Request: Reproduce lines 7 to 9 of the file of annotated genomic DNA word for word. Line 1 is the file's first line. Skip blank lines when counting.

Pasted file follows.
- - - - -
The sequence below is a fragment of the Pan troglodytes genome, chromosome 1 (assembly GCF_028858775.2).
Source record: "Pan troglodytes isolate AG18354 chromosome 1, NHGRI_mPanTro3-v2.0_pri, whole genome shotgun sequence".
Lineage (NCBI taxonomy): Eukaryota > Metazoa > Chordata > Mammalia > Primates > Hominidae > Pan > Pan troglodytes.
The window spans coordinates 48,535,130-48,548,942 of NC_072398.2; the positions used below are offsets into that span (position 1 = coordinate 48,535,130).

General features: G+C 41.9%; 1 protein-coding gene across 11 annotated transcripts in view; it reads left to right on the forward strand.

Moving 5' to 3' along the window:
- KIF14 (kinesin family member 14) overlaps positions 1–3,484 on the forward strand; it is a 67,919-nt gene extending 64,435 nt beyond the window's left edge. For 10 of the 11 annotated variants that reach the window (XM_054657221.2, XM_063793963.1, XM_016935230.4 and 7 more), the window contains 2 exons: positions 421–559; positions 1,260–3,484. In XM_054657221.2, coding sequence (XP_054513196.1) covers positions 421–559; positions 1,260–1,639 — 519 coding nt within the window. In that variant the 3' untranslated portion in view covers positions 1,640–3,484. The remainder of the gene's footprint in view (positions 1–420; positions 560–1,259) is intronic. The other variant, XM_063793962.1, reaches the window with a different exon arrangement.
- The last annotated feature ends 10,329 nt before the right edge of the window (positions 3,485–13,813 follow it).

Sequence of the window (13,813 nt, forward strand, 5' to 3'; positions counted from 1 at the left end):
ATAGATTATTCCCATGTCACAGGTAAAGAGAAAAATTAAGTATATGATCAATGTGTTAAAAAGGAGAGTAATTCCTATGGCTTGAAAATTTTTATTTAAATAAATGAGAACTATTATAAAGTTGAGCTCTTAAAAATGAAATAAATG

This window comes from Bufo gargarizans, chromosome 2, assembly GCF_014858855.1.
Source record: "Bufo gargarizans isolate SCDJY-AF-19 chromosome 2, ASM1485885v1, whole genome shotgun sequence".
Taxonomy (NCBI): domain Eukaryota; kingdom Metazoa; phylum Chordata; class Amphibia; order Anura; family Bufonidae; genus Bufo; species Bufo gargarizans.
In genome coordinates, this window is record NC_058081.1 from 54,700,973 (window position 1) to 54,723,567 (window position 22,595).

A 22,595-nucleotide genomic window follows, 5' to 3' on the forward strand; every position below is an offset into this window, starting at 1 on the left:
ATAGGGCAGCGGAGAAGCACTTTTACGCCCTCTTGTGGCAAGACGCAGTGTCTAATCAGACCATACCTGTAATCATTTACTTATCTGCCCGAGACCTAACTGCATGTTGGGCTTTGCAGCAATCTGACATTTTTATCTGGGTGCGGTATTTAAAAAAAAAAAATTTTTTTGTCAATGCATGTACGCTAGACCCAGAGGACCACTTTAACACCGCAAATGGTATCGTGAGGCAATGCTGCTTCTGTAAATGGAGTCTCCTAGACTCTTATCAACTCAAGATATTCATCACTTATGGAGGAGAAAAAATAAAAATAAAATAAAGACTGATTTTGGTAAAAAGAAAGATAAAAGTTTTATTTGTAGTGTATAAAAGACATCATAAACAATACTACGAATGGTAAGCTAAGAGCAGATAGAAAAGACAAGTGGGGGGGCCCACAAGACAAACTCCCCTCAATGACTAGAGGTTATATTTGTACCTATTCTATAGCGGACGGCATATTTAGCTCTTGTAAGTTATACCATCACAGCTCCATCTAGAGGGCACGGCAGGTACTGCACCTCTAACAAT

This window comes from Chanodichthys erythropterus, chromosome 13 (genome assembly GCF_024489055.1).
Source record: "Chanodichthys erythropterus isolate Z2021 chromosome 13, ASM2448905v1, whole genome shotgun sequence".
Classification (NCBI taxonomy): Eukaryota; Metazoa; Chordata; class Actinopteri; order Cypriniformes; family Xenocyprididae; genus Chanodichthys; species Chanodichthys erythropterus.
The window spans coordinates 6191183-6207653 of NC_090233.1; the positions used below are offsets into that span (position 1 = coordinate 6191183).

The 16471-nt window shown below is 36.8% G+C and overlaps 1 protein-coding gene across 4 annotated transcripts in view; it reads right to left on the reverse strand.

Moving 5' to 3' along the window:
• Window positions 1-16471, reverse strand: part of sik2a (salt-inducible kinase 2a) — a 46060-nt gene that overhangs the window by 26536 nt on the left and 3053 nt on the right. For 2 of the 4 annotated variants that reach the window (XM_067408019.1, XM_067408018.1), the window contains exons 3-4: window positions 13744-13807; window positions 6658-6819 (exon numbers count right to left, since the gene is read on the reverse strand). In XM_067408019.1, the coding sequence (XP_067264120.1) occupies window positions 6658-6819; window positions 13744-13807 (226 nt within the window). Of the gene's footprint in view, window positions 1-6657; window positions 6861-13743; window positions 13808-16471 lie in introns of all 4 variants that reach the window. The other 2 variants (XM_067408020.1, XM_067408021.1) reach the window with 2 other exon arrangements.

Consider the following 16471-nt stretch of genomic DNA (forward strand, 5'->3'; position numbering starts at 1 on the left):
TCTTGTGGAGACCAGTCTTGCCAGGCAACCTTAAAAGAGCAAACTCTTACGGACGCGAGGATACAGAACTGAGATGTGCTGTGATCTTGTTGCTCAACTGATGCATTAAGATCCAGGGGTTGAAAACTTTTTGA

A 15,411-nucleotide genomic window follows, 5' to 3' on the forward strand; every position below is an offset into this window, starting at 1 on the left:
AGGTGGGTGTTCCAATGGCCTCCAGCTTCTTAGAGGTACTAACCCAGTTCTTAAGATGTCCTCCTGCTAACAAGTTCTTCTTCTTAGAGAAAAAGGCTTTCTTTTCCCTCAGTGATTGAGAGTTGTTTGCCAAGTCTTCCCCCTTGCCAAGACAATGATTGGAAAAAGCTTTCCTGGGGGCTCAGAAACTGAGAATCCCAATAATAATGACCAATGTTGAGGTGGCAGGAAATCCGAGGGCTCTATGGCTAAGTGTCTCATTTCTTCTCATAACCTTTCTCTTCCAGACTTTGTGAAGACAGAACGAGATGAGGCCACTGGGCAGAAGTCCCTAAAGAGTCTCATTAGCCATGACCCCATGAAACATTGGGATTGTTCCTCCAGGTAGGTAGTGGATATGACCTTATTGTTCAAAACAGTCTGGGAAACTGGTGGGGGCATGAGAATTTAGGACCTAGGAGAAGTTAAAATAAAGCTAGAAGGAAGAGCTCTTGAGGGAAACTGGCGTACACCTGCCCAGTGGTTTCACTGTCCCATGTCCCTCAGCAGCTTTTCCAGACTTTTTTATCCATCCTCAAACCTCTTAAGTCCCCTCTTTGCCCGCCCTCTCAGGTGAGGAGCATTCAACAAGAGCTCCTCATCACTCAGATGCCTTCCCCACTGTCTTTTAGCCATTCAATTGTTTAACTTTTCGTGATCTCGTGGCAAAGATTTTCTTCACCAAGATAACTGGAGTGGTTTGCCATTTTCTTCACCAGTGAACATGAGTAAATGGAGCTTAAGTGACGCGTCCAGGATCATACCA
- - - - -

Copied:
- KIF14 (kinesin family member 14) overlaps positions 1–3,484 on the forward strand; it is a 67,919-nt gene extending 64,435 nt beyond the window's left edge. For 10 of the 11 annotated variants that reach the window (XM_054657221.2, XM_063793963.1, XM_016935230.4 and 7 more), the window contains 2 exons: positions 421–559; positions 1,260–3,484. In XM_054657221.2, coding sequence (XP_054513196.1) covers positions 421–559; positions 1,260–1,639 — 519 coding nt within the window. In that variant the 3' untranslated portion in view covers positions 1,640–3,484. The remainder of the gene's footprint in view (positions 1–420; positions 560–1,259) is intronic. The other variant, XM_063793962.1, reaches the window with a different exon arrangement.
- The last annotated feature ends 10,329 nt before the right edge of the window (positions 3,485–13,813 follow it).

Sequence of the window (13,813 nt, forward strand, 5' to 3'; positions counted from 1 at the left end):